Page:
Mims himself admits that Pianka disputed his account of the lecture before he went to press. Absurdly, however, he sticks by his own account, and offers for proof a quote from an online student evaluation at Pianka’s UT Web site that claims Pianka made similar claims in class (anyone who has taught at the undergraduate level will recognize the insanity of taking students’ reports of a professor’s remarks as evidence of what the professor actually said). Interestingly, though, Mims’s superior (the same one who conducts long-distance psychological evaluations of people he’s never met through the medium of Mims’s reporter’s notebook), while harshly condemning Pianka, simultaneously states unambiguously that Pianka’s remarks were exactly as Pianka claims:
[Pianka's supporters] point out, the good doctor hasn’t actually called for acts of terrorism. He hasn’t declared that he wants people to bring about the painful deaths of over 5,000,000,000 human beings.
True enough. Professor Pianka has never, so far as I know, advocated that human beings should act to bring about the depopulation of the planet. He says only that he thinks that it will happen, that it has to happen if the earth is [to]survive, and he strongly implies that he thinks it would be a good thing if it did happen.
(He believes Pianka should be suppressed simply because others might get the wrong idea, based on his statements. Naturally, there was a Hitler comparison.)
So what is the dispute about? Not even Mims’s co-worker and direct superior believes him, and the attack on Pianka has partially shifted from “he’s a genocidal loon” to “he’s a provocateur, and some other genocidal loon could take it the wrong way”. Which is hardly an argument calculated to leave the political right wing in a good position.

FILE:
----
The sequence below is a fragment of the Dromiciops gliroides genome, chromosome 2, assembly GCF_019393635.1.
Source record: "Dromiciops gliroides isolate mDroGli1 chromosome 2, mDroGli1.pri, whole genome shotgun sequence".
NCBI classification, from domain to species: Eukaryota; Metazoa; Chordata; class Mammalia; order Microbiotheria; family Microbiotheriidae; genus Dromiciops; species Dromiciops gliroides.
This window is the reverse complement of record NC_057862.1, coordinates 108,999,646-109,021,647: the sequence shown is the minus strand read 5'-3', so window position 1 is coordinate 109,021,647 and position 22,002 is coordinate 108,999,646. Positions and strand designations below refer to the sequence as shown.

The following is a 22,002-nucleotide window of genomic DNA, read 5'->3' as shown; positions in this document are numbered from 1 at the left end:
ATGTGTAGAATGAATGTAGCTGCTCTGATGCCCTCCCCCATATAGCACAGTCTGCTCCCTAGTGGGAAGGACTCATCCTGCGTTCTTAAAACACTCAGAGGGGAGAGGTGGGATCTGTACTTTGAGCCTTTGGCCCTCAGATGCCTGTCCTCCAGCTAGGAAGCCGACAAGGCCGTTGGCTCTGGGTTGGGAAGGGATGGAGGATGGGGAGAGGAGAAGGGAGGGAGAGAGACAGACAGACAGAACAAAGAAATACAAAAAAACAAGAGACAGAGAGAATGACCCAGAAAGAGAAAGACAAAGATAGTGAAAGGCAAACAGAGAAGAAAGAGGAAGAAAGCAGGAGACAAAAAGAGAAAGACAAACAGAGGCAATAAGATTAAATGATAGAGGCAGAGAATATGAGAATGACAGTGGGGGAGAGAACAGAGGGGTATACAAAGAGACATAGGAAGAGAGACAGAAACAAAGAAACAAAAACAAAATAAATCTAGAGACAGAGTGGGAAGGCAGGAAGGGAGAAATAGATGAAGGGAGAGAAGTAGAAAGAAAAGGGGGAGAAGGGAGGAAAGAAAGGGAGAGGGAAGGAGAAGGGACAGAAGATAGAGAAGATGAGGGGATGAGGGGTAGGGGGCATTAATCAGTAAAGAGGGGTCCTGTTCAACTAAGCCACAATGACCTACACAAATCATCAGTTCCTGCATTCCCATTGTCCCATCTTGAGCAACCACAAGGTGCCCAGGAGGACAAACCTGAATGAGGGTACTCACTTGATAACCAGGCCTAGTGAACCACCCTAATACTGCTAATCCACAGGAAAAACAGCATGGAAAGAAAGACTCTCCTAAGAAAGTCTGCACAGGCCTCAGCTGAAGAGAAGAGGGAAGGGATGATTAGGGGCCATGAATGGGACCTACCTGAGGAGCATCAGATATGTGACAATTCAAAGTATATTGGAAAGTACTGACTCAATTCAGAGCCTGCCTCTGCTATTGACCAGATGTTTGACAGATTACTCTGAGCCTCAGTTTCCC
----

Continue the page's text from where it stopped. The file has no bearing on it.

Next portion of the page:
As for myself, I am sorry I accepted Mims’s account at face value. I knew of his questionable ideological propensities, but also of his remarkable scientific output, and was willing to give him the benefit of doubt. Now it seems clear that Mims was mistaken or dishonest (though, to avoid making the same mistake twice, I should stipulate that there is really not enough evidence to prove either side of the case, although the preponderance appears to rest on Pianka’s side).
This also renders my original question of less importance. Pianka seems less a bomb-thrower than merely one who likes to indulge in provocative speculation – which is an honored scientific tradition. (Anyone who has seen the video of Dr. Jack Geiger’s “The Last Epidemic” speech, on the impact of a single nuclear blast in a crowded city, will recall to what powerful purposes such speculation can be put. No one would accuse him of advocating such a thing.) This does, however, reinforce my comments on the danger of allowing ideology to shut down scholarly inquiry on controversial topics. That appears to be the case here, to an even greater degree than I realized, and I am embarrassed to have dignified it by credulity.